Tuesday, August 27, 2013

The Day Miley Couldn't Stop

As always, significant cultural events reveal significant things about our culture. MTV's recent Video Music Awards were no exception.  In the midst of MTV’s glittery ode to itself, Miley Cyrus hijacked twitter for a while, and for good reason: her performance was incredibly inappropriate. In an industry that prides itself on pushing the envelope, she managed to shock almost everyone. 

When I saw the footage the next day, I felt embarrassed for Miley. The desperation and emptiness in her performance was heart-breaking.  On the one hand, I am encouraged that so many people were bothered by what she did. On the other hand, I am puzzled by the duplicity of the uproar, specifically from those in the entertainment industry. After all, she just did what her song said she wanted to do. 

Here is what the VMA’s celebrated and Miley brought to life in "We Can't Stop":

Saturday, August 24, 2013

Joseph Finder's Paranoia: A Review

When I saw previews for the movie version of Paranoia a couple weeks ago, I thought, “I believe I read that book last winter. Something about a self-centered jerk who got caught in the middle of corporate espionage between even bigger self-centered jerks, and I didn't really care what happened to him or anyone else at the end.”

Yep, that was the one. I am apparently an outlier: critics seemed to like the book quite a bit, and audiences lapped it up (it was a NYT best-seller; the hardcover version went through four printings). Though the trailer for the recently released movie looks good, it's getting a 3% from critics and a 39% from the audience at Rotten Tomatoes. I guess the trailer is the best part.

This review will only cover the book, which differs from the movie in both appropriateness (for a YA novel, there was a surprising amount of R-rated material) and plot (the book is far more believable). Speaking of the plot....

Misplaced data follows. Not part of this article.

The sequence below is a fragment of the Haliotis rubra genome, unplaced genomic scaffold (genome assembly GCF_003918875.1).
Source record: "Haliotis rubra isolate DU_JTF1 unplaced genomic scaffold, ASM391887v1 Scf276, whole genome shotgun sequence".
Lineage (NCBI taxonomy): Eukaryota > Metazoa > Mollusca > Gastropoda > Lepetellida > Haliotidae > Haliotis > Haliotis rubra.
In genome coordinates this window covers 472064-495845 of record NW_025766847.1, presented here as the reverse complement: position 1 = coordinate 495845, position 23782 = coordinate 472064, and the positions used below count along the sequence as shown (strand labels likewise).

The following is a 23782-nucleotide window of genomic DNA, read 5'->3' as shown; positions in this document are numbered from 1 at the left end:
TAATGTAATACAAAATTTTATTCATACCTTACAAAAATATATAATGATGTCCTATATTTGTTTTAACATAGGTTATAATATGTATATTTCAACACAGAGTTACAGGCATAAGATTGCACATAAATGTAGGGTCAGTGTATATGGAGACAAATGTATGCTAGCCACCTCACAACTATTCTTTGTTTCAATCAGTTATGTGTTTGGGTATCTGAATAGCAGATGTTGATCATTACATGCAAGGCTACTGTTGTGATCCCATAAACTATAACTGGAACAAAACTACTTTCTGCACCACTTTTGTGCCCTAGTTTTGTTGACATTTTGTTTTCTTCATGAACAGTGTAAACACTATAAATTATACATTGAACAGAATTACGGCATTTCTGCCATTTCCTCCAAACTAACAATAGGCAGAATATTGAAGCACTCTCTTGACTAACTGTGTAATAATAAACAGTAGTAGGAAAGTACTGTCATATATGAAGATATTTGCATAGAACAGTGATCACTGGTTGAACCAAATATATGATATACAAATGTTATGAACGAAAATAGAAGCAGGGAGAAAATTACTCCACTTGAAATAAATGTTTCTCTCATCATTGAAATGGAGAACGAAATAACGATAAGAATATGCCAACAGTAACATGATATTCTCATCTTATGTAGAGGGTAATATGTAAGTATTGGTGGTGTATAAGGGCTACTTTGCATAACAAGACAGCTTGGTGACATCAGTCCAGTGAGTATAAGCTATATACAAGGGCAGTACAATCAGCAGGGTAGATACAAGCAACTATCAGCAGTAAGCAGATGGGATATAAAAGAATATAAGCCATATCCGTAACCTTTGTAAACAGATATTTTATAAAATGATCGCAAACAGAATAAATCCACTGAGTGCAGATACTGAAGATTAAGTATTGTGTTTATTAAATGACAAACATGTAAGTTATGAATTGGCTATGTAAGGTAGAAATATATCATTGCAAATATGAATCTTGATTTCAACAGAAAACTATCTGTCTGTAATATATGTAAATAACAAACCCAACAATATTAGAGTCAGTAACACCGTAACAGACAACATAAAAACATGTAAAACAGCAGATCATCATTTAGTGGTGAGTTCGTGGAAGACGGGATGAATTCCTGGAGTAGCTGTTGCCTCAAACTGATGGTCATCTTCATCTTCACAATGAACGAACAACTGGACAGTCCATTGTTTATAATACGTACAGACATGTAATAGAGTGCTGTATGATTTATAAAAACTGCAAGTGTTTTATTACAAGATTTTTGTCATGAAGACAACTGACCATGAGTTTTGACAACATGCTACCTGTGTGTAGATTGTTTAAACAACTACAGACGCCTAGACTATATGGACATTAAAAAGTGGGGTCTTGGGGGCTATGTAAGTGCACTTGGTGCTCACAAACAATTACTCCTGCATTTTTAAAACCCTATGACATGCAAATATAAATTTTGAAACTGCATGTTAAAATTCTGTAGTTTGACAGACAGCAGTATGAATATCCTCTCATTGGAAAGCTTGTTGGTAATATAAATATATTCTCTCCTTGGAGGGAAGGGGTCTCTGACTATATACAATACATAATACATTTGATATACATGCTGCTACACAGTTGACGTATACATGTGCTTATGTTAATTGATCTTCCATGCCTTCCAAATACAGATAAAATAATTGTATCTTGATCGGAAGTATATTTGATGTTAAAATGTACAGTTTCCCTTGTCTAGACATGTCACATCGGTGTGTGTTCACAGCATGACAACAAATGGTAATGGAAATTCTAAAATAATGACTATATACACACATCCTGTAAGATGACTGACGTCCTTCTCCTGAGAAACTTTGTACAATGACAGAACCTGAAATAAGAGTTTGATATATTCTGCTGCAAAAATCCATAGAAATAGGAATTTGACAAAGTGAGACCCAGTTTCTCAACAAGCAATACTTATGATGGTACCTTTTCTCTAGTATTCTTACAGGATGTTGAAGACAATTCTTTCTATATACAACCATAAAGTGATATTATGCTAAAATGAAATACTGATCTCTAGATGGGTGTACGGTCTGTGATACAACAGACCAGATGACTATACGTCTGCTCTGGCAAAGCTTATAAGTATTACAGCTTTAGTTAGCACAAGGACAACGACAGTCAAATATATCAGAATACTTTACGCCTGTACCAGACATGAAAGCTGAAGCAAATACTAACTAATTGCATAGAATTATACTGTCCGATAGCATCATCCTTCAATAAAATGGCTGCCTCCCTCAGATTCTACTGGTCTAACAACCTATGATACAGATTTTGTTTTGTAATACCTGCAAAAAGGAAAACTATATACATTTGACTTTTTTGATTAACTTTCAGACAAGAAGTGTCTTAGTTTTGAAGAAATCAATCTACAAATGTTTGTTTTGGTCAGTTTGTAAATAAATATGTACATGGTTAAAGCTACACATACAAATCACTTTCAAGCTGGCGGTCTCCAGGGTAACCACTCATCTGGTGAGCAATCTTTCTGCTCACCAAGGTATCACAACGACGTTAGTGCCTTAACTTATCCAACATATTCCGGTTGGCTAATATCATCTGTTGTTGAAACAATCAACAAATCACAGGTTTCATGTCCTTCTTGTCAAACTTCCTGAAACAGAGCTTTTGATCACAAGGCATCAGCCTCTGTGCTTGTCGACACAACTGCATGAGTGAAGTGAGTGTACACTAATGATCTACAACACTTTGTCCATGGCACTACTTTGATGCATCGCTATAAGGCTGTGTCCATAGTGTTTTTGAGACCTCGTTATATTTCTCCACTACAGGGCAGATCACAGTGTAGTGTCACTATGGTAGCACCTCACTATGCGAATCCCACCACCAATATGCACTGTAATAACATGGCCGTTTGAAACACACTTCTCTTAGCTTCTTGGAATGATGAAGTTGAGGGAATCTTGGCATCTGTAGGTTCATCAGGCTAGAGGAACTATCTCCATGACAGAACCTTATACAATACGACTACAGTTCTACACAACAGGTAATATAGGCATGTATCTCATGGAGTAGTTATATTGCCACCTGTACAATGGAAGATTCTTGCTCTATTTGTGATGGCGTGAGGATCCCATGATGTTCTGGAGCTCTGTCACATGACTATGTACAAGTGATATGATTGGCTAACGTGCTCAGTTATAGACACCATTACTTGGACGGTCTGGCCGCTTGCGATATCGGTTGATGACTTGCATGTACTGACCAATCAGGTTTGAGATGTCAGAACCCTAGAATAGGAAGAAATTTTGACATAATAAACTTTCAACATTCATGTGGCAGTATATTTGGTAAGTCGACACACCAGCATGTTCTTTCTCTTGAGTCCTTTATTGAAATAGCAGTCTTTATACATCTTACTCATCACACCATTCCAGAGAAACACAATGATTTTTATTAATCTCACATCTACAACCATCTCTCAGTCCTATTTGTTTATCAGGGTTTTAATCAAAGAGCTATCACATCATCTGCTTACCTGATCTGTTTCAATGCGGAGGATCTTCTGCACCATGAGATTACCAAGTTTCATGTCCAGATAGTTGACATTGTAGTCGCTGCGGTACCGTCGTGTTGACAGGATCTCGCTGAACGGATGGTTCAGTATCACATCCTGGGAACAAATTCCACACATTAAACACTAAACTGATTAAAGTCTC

Adam is a childish, self-centered slacker who has no idea what to do with his life other than make easy money, get laid, and drink himself into happiness (or forgetfulness). It’s not a roadmap for success.  He works for a Trion, a large corporation that apparently hires anyone. Frustrated by the impersonal nature of the company, he impersonates the VP for Corporate Events and caters a retirement party – to the tune of $78,000 dollars. Once he’s busted, he finds out that his little prank could earn him 30 -50 years in prison and a one million dollar fine. He spins a yarn about the retiree being his dying father.  It doesn't work, but it does highlight his ability to lie egregiously and convincingly.

This would be a downer to his employers, but not when the employers are soulless. Who better to infiltrate their competitors than a low-level con artist who can't cover his tracks? Not to worry. As his corporate espionage coach tells him, “You're a natural, Adam. You’re going to do just fine.” She was right - Adam is really good. But she was wrong about him doing just fine.

Monday, August 19, 2013

Honor, Idealism, and the Monsters Within: A Review of Jonathan Mayberry's Rot and Ruin Series

“When writers tell a story about monsters, we’re usually using them as a vehicle in order to tell a story about our own world.” - Jonathan Mayberry

In an attempt to better understand the entertainment shaping my kids and the rest of today's youth, I submit my latest review of books impacting a YA audience. My goal is not to critique the art form as much as look at how the story reflects and shapes the readers' worldview. 

This review will look at Jonathan Mayberry's Rot and Ruin series. According to Amazon.com,  Rot and Ruin was Booklist's Ten Best Horror Novels for Young Adults and a Bram Stoker and Pennsylvania Keystone to Reading winner. It was also nominated for several state Teen Book Awards, the Cybils Award, the Eva Perry Mock Printz medal, the Dead Letter Best Novel Award, and four Melinda Awards). Dust and Decay was the winner of the 2011 Bram Stoker Award. Rot and Ruin has already been optioned for the big screen.